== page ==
Is the future of the Internet de-centralised, secure and censorship free?

Technology leaders are meeting in San Francisco this week

Internet, summit, San Francisco, Decentralized Web Summit, secure, conference, Tim Berners-Lee, Vint Cerf

This file photo shows server banks inside a data center at AEP headquarters in Columbus, Ohio | Image: John Minchillo / AP/Press Association Images

A US conference is being told the Internet needs to be more de-centralised and free of censorship.

Technology leaders are meeting in San Francisco this week to discuss these issues, with an emphasis on privacy and preserving history.

The Decentralized Web Summit says it is is focused on "locking the web open".

"The current web is not private or censorship-free. It lacks a memory, a way to preserve our culture's digital record through time", it adds.

"The Decentralized Web aims to make the web open, secure and free of censorship by distributing data, processing, and hosting across millions of computers around the world, with no centralized control".

Among those speaking at the two day conference are people widely credited as 'fathers of the Internet' - Tim Berners-Lee and Vint Cerf.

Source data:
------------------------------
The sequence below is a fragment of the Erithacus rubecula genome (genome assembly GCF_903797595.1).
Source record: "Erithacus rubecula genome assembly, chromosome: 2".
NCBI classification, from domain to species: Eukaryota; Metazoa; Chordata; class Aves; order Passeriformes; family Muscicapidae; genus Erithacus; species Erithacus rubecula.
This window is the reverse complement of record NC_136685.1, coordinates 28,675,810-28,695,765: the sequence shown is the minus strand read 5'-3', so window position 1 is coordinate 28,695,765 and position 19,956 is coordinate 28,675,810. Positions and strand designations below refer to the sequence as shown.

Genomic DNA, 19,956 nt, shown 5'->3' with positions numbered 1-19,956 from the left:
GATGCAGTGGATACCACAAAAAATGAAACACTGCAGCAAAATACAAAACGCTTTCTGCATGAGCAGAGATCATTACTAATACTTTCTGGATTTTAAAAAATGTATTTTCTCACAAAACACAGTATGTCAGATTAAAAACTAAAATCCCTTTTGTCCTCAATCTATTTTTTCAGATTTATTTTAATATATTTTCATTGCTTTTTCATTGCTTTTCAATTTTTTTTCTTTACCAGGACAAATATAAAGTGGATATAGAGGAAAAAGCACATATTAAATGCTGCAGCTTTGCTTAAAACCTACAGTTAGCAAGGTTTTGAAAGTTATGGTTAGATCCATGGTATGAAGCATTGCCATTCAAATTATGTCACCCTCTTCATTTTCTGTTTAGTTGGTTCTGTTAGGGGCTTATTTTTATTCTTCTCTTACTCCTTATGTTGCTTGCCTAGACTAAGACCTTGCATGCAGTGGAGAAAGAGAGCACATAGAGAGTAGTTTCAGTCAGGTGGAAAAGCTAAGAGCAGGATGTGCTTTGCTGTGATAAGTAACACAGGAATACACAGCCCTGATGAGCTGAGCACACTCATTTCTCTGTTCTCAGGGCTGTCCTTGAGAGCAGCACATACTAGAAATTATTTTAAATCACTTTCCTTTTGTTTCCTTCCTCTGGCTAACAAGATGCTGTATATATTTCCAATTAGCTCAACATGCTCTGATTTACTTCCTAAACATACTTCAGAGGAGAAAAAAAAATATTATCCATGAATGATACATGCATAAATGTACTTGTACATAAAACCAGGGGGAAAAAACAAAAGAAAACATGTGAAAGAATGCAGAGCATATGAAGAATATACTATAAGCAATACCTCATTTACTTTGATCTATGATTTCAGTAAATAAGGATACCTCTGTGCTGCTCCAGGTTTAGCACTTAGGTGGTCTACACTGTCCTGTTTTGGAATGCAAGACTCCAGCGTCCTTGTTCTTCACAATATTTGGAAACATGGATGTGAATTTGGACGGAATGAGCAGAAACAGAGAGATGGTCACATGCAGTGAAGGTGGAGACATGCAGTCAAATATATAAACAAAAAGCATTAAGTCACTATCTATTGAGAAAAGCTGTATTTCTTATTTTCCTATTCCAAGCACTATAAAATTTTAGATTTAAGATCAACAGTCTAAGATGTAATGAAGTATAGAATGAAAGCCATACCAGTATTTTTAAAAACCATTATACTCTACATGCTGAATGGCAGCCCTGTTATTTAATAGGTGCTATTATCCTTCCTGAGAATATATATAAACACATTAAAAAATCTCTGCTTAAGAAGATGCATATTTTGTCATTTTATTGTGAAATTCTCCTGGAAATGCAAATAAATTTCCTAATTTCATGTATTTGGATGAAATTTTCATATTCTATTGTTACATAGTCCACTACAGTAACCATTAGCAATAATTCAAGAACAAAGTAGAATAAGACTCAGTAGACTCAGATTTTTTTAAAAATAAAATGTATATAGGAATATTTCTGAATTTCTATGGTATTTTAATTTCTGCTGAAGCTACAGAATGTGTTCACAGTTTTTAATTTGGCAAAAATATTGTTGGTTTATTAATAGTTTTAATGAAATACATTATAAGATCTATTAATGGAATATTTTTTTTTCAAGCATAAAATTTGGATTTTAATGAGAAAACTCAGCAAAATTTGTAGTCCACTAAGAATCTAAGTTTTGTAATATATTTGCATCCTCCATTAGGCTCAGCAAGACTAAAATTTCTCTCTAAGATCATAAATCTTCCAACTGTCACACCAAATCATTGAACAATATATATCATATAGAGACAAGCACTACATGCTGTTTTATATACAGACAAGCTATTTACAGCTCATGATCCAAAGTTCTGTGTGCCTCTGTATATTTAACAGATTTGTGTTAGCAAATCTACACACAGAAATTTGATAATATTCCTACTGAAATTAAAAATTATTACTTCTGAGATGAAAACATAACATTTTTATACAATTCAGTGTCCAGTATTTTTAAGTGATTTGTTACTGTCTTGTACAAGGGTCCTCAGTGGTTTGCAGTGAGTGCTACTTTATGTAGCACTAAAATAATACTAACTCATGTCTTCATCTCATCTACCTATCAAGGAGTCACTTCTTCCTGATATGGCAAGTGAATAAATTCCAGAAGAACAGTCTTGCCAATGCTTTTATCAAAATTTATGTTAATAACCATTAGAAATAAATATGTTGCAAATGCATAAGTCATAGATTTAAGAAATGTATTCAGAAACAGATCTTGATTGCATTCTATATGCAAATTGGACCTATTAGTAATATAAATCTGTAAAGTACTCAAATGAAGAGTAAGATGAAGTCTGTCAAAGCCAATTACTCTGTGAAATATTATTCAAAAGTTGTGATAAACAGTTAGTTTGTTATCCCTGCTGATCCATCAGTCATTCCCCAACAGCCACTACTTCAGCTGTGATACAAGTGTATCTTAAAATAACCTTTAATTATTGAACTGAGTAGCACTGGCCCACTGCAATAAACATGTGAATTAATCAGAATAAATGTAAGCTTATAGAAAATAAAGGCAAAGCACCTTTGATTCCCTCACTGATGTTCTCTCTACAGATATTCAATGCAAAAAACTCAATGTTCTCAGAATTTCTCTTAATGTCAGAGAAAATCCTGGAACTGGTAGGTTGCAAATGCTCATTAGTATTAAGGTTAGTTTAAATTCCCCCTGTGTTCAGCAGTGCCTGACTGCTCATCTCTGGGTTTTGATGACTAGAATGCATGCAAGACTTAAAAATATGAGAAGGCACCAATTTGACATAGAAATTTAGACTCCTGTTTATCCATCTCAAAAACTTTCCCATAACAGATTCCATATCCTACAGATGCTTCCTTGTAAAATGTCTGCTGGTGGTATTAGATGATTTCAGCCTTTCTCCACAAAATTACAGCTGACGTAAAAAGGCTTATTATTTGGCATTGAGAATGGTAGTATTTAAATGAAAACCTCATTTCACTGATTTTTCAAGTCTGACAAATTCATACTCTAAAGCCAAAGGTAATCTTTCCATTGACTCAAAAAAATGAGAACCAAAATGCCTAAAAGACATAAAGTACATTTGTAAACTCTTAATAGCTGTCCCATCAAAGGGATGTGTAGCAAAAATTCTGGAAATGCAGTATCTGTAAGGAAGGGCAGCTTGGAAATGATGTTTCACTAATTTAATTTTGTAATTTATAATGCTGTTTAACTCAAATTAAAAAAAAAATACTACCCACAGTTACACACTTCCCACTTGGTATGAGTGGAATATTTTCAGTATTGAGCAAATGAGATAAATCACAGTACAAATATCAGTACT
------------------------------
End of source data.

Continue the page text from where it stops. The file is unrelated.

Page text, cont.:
Mr Berners-Lee invented the World Wide Web in 1989. He also founded and directs the World Wide Consortium (W3C), a forum for technical development of the web.

While Mr Cerf is vice president and chief internet evangelist for Google, as well as the co-creator of the TCP/IP protocols.

Tim Berners-Lee (above) and Vint Cerf (below) | Images: decentralizedweb.net

"Easy on both sides"

"We are bringing together a diverse group of Web architects, activists, engineers, archivists, scholars, journalists, and other stakeholders to explore the technology required to build a Decentralized Web and its impact", the summit says.

"What decentralized applications are being built today, and what is just around the corner? Together, can we prototype the Decentralized Web and start to lock the Web open for good?", it asks.

Another focus is said to be on new digital payment systems, moving away from having to enter credit card details.

"Ad revenue is the only model for too many people on the web now," Mr Berners-Lee told the New York Times.

"People assume today's consumer has to make a deal with a marketing machine to get stuff for 'free,' even if they're horrified by what happens with their data."

"Imagine a world where paying for things was easy on both sides".